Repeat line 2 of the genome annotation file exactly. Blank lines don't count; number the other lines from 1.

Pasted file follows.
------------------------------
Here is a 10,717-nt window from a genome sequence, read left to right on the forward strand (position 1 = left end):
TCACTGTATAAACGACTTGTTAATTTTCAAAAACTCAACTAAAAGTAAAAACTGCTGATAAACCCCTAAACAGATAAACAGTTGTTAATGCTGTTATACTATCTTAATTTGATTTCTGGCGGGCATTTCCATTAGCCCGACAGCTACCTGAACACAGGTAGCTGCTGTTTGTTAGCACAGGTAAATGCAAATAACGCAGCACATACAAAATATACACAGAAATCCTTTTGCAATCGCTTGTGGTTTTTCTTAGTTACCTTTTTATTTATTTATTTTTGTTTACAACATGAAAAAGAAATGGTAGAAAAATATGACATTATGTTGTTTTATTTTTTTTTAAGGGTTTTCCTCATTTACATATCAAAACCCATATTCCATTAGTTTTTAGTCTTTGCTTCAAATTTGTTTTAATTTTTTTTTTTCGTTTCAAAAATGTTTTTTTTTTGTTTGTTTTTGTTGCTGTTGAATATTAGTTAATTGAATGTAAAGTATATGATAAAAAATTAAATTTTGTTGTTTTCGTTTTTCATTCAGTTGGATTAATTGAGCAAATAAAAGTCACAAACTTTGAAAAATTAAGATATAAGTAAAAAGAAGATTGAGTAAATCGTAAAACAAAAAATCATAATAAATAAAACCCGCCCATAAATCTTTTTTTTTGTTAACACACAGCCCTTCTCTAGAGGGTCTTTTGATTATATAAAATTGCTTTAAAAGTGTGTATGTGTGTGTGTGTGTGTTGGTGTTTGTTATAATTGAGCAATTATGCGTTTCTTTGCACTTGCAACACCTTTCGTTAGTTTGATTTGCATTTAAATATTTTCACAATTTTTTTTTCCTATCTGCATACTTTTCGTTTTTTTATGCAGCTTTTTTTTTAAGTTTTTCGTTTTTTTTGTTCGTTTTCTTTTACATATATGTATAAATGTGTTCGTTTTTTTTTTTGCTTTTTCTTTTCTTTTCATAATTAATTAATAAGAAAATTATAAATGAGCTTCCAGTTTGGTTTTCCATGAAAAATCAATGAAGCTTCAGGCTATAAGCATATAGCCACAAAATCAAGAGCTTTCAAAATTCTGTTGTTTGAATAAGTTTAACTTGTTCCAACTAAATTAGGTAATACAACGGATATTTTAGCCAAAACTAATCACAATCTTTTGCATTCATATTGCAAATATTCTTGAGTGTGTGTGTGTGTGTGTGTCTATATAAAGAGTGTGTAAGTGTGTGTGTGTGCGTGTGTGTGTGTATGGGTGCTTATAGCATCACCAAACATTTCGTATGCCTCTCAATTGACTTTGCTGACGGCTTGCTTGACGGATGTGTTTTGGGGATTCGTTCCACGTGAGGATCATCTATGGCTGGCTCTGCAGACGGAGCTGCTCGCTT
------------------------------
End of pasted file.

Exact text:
TCACTGTATAAACGACTTGTTAATTTTCAAAAACTCAACTAAAAGTAAAAACTGCTGATAAACCCCTAAACAGATAAACAGTTGTTAATGCTGTTATACTATCTTAATTTGATTTCTGGCGGGCATTTCCATTAGCCCGACAGCTACCTGAACACAGGTAGCTGCTGTTTGTTAGCACAGGTAAATGCAAATAACGCAGCACATACAAAATATACACAGAAATCCTTTTGCAATCGCTTGTGGTTTTTCTTAGTTACCTTTTTATTTATTTATTTTTGTTTACAACATGAAAAAGAAATGGTAGAAAAATATGACATTATGTTGTTTTATTTTTTTTTAAGGGTTTTCCTCATTTACATATCAAAACCCATATTCCATTAGTTTTTAGTCTTTGCTTCAAATTTGTTTTAATTTTTTTTTTTCGTTTCAAAAATGTTTTTTTTTTGTTTGTTTTTGTTGCTGTTGAATATTAGTTAATTGAATGTAAAGTATATGATAAAAAATTAAATTTTGTTGTTTTCGTTTTTCATTCAGTTGGATTAATTGAGCAAATAAAAGTCACAAACTTTGAAAAATTAAGATATAAGTAAAAAGAAGATTGAGTAAATCGTAAAACAAAAAATCATAATAAATAAAACCCGCCCATAAATCTTTTTTTTTGTTAACACACAGCCCTTCTCTAGAGGGTCTTTTGATTATATAAAATTGCTTTAAAAGTGTGTATGTGTGTGTGTGTGTGTTGGTGTTTGTTATAATTGAGCAATTATGCGTTTCTTTGCACTTGCAACACCTTTCGTTAGTTTGATTTGCATTTAAATATTTTCACAATTTTTTTTTCCTATCTGCATACTTTTCGTTTTTTTATGCAGCTTTTTTTTTAAGTTTTTCGTTTTTTTTGTTCGTTTTCTTTTACATATATGTATAAATGTGTTCGTTTTTTTTTTTGCTTTTTCTTTTCTTTTCATAATTAATTAATAAGAAAATTATAAATGAGCTTCCAGTTTGGTTTTCCATGAAAAATCAATGAAGCTTCAGGCTATAAGCATATAGCCACAAAATCAAGAGCTTTCAAAATTCTGTTGTTTGAATAAGTTTAACTTGTTCCAACTAAATTAGGTAATACAACGGATATTTTAGCCAAAACTAATCACAATCTTTTGCATTCATATTGCAAATATTCTTGAGTGTGTGTGTGTGTGTGTGTCTATATAAAGAGTGTGTAAGTGTGTGTGTGTGCGTGTGTGTGTGTATGGGTGCTTATAGCATCACCAAACATTTCGTATGCCTCTCAATTGACTTTGCTGACGGCTTGCTTGACGGATGTGTTTTGGGGATTCGTTCCACGTGAGGATCATCTATGGCTGGCTCTGCAGACGGAGCTGCTCGCTT